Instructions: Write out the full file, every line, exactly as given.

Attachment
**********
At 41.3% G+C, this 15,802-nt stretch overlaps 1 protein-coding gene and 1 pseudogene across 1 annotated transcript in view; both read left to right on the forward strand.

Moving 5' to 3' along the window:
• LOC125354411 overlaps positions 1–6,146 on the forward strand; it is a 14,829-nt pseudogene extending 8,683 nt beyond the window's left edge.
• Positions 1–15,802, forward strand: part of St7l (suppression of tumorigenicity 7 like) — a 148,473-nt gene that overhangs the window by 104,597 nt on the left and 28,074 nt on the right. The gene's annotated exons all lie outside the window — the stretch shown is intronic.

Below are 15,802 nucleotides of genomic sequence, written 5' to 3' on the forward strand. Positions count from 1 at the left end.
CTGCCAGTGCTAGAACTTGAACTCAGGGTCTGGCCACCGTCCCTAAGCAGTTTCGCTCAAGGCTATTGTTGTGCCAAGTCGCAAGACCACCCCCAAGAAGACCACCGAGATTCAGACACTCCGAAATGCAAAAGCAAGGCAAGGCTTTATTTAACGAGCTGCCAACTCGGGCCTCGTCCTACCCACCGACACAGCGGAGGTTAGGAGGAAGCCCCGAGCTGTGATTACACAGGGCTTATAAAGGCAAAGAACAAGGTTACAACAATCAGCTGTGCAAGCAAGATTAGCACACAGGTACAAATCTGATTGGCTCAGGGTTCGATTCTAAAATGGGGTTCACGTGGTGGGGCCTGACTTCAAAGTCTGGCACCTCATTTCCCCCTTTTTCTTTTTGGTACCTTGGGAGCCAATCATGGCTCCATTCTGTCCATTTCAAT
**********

At 41.3% G+C, this 15,802-nt stretch overlaps 1 protein-coding gene and 1 pseudogene across 1 annotated transcript in view; both read left to right on the forward strand.

Moving 5' to 3' along the window:
• LOC125354411 overlaps positions 1–6,146 on the forward strand; it is a 14,829-nt pseudogene extending 8,683 nt beyond the window's left edge.
• Positions 1–15,802, forward strand: part of St7l (suppression of tumorigenicity 7 like) — a 148,473-nt gene that overhangs the window by 104,597 nt on the left and 28,074 nt on the right. The gene's annotated exons all lie outside the window — the stretch shown is intronic.

Below are 15,802 nucleotides of genomic sequence, written 5' to 3' on the forward strand. Positions count from 1 at the left end.
CTGCCAGTGCTAGAACTTGAACTCAGGGTCTGGCCACCGTCCCTAAGCAGTTTCGCTCAAGGCTATTGTTGTGCCAAGTCGCAAGACCACCCCCAAGAAGACCACCGAGATTCAGACACTCCGAAATGCAAAAGCAAGGCAAGGCTTTATTTAACGAGCTGCCAACTCGGGCCTCGTCCTACCCACCGACACAGCGGAGGTTAGGAGGAAGCCCCGAGCTGTGATTACACAGGGCTTATAAAGGCAAAGAACAAGGTTACAACAATCAGCTGTGCAAGCAAGATTAGCACACAGGTACAAATCTGATTGGCTCAGGGTTCGATTCTAAAATGGGGTTCACGTGGTGGGGCCTGACTTCAAAGTCTGGCACCTCATTTCCCCCTTTTTCTTTTTGGTACCTTGGGAGCCAATCATGGCTCCATTCTGTCCATTTCAAT